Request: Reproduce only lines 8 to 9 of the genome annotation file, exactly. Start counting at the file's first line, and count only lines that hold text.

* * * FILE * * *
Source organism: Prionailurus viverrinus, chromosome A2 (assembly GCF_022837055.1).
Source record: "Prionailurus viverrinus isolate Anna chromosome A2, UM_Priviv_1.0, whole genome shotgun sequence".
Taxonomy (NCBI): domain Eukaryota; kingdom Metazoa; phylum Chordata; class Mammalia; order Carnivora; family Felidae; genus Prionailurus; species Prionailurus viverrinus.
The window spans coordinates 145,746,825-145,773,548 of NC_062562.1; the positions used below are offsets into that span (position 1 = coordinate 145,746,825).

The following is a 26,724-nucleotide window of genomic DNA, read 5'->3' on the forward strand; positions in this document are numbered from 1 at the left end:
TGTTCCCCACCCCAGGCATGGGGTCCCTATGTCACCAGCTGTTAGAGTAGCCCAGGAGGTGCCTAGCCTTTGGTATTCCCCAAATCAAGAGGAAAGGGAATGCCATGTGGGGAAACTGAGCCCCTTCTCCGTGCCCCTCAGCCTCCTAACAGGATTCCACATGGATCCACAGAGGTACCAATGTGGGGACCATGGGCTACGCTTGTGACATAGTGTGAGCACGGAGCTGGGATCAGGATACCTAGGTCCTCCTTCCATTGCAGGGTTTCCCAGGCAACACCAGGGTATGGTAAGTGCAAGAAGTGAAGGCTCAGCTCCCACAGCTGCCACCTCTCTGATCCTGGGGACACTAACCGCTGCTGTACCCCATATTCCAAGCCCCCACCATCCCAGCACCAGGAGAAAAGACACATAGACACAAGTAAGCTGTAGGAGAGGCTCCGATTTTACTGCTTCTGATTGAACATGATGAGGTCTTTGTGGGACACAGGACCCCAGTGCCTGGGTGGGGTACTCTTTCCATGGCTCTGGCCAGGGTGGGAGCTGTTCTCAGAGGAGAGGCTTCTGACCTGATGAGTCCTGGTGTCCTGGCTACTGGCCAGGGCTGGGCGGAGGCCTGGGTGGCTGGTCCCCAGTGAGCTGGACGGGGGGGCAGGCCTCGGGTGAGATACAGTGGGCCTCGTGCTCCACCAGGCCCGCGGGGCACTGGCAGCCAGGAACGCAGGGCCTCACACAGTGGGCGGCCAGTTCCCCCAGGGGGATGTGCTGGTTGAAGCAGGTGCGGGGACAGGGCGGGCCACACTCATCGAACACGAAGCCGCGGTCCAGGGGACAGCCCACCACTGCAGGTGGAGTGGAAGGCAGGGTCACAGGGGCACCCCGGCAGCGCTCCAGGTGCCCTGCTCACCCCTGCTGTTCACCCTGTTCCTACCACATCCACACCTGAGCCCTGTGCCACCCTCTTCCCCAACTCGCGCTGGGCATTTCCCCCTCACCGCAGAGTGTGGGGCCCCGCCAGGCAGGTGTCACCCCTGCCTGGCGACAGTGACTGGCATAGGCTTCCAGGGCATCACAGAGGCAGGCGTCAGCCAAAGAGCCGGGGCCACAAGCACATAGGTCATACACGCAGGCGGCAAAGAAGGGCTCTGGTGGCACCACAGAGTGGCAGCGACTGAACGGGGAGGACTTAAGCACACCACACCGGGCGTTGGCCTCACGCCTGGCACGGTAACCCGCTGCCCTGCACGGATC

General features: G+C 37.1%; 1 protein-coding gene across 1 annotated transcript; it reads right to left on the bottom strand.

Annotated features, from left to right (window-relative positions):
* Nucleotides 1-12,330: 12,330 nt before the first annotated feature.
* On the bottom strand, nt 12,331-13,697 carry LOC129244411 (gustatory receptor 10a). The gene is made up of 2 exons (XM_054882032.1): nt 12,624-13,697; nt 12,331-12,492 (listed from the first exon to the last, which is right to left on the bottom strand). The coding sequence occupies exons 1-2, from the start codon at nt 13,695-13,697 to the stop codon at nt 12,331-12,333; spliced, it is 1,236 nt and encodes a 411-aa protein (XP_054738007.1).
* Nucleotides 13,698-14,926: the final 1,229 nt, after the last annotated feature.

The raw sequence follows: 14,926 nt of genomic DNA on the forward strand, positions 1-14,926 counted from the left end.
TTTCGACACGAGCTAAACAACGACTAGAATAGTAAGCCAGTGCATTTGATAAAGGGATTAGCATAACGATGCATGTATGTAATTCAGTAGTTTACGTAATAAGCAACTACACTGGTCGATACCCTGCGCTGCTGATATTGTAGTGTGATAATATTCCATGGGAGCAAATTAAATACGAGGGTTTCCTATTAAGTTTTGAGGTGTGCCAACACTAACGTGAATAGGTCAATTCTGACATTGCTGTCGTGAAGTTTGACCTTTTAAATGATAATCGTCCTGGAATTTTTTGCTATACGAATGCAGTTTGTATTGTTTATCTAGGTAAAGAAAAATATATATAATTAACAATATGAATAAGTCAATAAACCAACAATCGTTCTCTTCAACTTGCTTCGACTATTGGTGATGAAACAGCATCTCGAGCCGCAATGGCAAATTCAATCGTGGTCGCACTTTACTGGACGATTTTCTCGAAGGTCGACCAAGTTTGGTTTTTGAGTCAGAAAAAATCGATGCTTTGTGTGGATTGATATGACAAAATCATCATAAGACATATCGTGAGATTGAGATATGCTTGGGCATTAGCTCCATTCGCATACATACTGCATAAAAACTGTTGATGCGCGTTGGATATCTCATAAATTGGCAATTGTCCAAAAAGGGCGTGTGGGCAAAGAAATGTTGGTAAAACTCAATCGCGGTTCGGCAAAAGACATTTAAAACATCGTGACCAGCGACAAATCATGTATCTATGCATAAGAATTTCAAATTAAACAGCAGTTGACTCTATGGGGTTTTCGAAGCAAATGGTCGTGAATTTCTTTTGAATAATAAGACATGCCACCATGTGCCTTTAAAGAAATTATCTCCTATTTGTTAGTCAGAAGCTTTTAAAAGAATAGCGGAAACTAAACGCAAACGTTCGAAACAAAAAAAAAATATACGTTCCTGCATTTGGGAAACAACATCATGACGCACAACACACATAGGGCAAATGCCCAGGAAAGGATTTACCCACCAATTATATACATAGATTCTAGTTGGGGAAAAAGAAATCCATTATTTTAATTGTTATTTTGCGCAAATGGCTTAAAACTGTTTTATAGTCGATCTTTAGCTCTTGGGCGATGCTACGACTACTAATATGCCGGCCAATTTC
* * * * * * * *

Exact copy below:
Annotated features, from left to right (window-relative positions):
* Nucleotides 1-12,330: 12,330 nt before the first annotated feature.